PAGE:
One of the infected children, a 5-month old, had not completed the three-dose series of the vaccination, and a 15-month old child had received all doses but had an immune deficiency.

Before the immunization was developed, 43 per 100,000 children got meningitis associated with Hib.

Of those 43, 20% would die. 8.6 out of those 43. One in five.

So, you see, five sick and one dead falls right into the expected mortality rate. It’s a mortality rate that’s worse than you’d get playing Russian Roulette (where the odds are one in six that you’ll die).

How about the ones who get Hib meningitis and don’t die?

15%-30% of survivors suffer some permanent neurologic damage, including blindness, deafness, and mental retardation.

Another 17% of invasive Hib cases include epiglottitis, an infection and swelling in the throat that can cause life-threatening airway blockage. Other forms of invasive Hib disease include: joint infection (8%), skin infection (6%), pneumonia (15%), and bone infection (2%).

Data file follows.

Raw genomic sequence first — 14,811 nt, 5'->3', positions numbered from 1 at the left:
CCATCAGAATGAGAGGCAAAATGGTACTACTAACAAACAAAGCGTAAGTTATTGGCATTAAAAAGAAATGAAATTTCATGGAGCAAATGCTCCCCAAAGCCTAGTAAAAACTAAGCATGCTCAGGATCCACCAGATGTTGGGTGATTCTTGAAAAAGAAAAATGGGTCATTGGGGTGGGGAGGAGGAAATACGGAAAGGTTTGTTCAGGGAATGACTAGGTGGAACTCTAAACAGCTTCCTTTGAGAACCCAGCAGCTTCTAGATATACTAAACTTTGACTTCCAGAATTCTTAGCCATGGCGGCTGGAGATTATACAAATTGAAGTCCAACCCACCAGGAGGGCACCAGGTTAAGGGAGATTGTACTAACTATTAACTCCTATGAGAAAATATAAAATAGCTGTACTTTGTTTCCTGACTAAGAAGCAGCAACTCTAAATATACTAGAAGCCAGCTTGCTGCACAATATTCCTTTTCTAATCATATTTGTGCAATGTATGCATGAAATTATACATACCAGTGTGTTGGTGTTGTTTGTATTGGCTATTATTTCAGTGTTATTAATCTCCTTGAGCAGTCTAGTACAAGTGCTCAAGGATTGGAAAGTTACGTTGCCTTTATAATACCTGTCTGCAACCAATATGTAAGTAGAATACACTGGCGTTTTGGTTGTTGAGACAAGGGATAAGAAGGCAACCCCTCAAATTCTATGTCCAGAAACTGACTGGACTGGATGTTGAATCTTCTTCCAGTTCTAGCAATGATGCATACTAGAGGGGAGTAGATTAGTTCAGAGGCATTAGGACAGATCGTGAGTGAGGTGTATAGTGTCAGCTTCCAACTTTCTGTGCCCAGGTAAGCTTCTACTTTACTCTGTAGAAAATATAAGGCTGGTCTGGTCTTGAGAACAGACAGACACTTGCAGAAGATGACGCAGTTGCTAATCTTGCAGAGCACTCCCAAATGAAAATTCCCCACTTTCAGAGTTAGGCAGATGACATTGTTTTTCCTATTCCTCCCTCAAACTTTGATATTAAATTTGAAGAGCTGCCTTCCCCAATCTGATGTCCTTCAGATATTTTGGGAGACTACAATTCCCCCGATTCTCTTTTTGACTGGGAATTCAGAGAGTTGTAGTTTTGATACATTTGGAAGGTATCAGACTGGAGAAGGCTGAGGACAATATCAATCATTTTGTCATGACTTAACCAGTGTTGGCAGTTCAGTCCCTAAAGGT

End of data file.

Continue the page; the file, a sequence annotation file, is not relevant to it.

With Hib vaccine, the rate of Hib meningitis is 0.11 per 100,000.

JOHN N. SON OF JOHN AND MARY HUBBARD DIED MARCH 21, 1836 AGED 1 YR (8 MO 1 DA)

Measles

Complications of measles are comparatively rare. But given that measles’ infection rate is around 90%, a small percent of a large number is still a large number. And in third-world countries, the fatality rate for measles runs around 28%. Among immuno-compromised folks right here, measles is around 30% fatal. (That’s where community immunity comes in handy—if the immuno-compromised folks never run into measles because everyone else is immune, they skate.) Photo. Photo. Photo.

Measles is comparatively mild in children; it can be devastating in adults. The 1911 measles epidemic killed 5% of the US Army.